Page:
Microbial rhodopsins on leaf surfaces of terrestrial plants
Finkel, Omri M.
Post, Anton F.
Spudich, John L.
von Mering, Christian
Vorholt, Julia A.
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The above-ground surfaces of terrestrial plants, the phyllosphere, comprise the main interface between the terrestrial biosphere and solar radiation. It is estimated to host up to 1026 microbial cells that may intercept part of the photon flux impinging on the leaves. Based on 454- pyrosequencing generated metagenome data, we report on the existence of diverse microbial rhodopsins in five distinct phyllospheres from tamarisk (Tamarix nilotica), soybean (Glycine max), Arabidopsis (Arabidopsis thaliana), clover (Trifolium repens) and rice (Oryza sativa). Our findings, for the first time describing microbial rhodopsins from non-aquatic habitats, point toward the potential coexistence of microbial rhodopsin-based phototrophy and plant chlorophyll-based photosynthesis, with the different pigments absorbing non-overlapping fractions of the light spectrum.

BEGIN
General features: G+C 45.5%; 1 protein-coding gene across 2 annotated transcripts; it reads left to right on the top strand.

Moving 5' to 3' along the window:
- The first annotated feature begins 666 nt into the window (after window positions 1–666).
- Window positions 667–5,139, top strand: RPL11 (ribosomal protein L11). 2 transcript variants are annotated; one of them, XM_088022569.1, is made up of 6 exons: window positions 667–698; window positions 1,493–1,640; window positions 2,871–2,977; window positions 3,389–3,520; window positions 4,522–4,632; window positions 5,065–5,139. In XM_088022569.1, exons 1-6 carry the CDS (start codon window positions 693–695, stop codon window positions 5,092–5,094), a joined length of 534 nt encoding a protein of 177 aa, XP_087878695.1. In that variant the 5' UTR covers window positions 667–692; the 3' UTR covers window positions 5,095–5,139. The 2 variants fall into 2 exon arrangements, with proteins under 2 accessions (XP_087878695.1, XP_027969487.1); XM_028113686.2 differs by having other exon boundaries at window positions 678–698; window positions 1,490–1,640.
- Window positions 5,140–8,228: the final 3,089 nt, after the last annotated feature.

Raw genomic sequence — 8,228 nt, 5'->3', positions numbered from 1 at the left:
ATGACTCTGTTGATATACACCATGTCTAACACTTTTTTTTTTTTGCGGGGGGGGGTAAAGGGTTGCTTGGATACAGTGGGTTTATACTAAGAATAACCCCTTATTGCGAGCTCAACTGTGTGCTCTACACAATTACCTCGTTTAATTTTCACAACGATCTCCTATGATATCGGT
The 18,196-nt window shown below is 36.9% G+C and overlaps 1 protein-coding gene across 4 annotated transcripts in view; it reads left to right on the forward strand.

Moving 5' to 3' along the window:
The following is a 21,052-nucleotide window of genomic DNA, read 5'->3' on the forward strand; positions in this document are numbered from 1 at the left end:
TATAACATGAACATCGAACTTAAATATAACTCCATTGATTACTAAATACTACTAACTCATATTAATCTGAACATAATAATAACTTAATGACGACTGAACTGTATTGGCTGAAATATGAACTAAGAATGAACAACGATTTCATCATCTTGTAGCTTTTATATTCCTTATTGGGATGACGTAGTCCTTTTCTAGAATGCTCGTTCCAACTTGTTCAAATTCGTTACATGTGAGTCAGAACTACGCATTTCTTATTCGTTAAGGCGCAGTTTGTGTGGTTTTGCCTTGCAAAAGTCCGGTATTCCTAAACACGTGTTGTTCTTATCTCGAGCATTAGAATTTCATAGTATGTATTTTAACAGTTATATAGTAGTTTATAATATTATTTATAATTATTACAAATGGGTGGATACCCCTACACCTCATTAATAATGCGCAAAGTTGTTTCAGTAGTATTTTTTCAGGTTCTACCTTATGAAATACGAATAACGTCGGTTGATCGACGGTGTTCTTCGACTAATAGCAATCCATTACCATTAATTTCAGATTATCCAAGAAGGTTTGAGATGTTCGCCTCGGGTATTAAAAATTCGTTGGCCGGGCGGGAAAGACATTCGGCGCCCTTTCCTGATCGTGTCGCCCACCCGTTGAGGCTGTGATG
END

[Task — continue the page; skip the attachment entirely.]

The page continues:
Author Posting. © The Author(s), 2011. This is the author's version of the work. It is posted here by permission of John Wiley & Sons for personal use, not for redistribution. The definitive version was published in Environmental Microbiology 14 (2012): 140-146, doi:10.1111/j.1462-2920.2011.02554.x.